Big Box retailers disrupted this flow with Case ordering, but that was relatively easy to adapt to with existing facilities and operations. Now we have eCommerce. Every order is one unit, and each unit must be handled separately. When you look at the basics, Receiving might remain close to the same, but Conveyance, Put-Away, Pick, Pack, and Ship – all must be handled differently at the Each level than Pallet or Case.

This stock keeping unit difference drives tremendously different facility design requirements, different ways of doing things, a new management mind-set, different staffing requirements, and of course, intelligent systems.

eCommerce unit quantities force Amazon and their competitors to invest in dedicated eCommerce distribution facilities. You simply cannot co-mingle operations for all three unit types, Pallet, Case, and Each. It does not work.

eCommerce Distribution at Amazon

eCommerceCIO: Many small to medium sized manufacturers and perhaps even retailers focus their investment dollars in the customer facing systems, the website. What do they need to do within their Operations and Distribution facilities to be competitive?

eCommerce unit quantities force Amazon and their competitors to invest in dedicated eCommerce distribution facilities. You simply cannot co-mingle operations for all three unit types, Pallet, Case, and Each. It does not work.

– Seth Patin, President

Seth Patin: Keep in mind, in the eCommerce world, we are talking about service level expectations with customers who for the most part are making decisions based on emotions and not contracts. The cost of failure is an upset customer who is most likely going to share their discontent on social media outlets, and who will shift their alliance for even minor infractions of expected performance. Perfection is the requirement, almost to the point where it is probably better to not be in the game, than to be in the game half-baked.

That said, for companies who decide to venture into this world, and most are, there are three important considerations to first get right:

  1. Facility Layout
  2. Supervisory Mindset
  3. Systems

Regarding facility layout, as we just discussed, companies are investing because operations for unit quantities simply do not mix. This means if a company is not outsourcing eCommerce operations to a 3PL like Amazon for instance – this, by the way, is where Amazon makes much of its money, did you know they are effectively the largest eCommerce 3PL in the world – and has decided to internally build capacity, then they must dedicate space to eCommerce operations, and by that I mean a place to pick and pack eaches at the very least.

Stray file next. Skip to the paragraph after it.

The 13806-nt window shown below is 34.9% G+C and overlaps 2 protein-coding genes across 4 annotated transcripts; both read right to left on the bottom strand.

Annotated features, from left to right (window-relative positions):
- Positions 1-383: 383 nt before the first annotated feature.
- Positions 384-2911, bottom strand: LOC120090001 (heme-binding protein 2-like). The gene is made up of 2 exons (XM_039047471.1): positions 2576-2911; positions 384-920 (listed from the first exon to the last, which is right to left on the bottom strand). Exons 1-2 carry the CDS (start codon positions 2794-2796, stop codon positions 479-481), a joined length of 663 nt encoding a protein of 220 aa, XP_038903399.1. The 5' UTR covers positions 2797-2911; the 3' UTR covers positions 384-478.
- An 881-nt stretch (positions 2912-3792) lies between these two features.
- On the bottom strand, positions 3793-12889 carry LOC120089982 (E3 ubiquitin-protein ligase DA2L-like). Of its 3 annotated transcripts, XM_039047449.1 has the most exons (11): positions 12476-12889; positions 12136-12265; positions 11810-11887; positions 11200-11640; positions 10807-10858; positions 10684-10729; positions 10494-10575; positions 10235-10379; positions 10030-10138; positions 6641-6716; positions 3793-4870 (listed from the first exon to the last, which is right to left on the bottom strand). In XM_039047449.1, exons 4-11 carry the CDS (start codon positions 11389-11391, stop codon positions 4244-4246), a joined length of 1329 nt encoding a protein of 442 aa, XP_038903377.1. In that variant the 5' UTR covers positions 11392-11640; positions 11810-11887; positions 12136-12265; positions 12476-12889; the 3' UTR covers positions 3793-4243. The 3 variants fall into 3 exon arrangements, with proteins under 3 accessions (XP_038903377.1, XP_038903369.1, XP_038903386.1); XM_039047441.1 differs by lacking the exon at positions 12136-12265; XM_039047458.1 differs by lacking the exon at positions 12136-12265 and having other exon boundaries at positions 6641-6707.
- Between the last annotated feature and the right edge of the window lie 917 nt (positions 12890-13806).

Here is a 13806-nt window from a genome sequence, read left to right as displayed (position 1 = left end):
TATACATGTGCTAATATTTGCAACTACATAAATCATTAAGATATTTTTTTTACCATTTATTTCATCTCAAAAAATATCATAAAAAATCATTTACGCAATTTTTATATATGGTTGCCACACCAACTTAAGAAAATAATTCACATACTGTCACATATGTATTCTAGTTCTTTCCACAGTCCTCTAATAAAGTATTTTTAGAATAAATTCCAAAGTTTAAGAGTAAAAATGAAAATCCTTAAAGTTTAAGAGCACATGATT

In eCommerce distribution, the goal is maximum density in the pick location, which essentially means the most stuff in the closest location to reduce travel for pickers. How can they get what they need – say, a pair of shoes – to put in the box by moving as little as possible? Can they just reach over to a shelf and pull what they need? Contrast this with a Pallet of shoes where the picker drives his forklift across a warehouse to retrieve the pallet for shipping.

While Amazon may be the 800lb gorilla in the room, there are many 3PL operations that can fulfill orders very effectively at much lower costs than the sometimes double digit percentages Amazon charges.

– Seth Patin, President

For small or medium sized companies who are just making the transition to eCommerce, I would not advocate investing in a completely dedicated eCommerce facility. It is costly, and the ramp up on the sales side can take time so you risk making a huge investment with a long wait on the return. Rather, if it is available, carve some pick space out of existing facilities (just make sure it is truly dedicated) or consider outsourcing fulfillment to an eCommerce 3PL. While Amazon may be the 800lb gorilla in the room, there are many 3PL operations that can fulfill orders very effectively at much lower costs than the sometimes double digit percentages Amazon charges.

Shifting to Supervisory Mindset, given the sheer number of stock keeping units, orders, ship-to’s, etc., the Supervisor has to be comfortable giving up control to the system and allowing the system to do what it does. The area I have seen the most push-back is with supervisors who want to control as they did when they were handling pallets, and their basic distrust of batch or automated systemic order management (whether it be wave processing or fully automated priority-based systemic work management.) Having a Supervisor who refuses to accept this function for whatever reason is a recipe for disaster.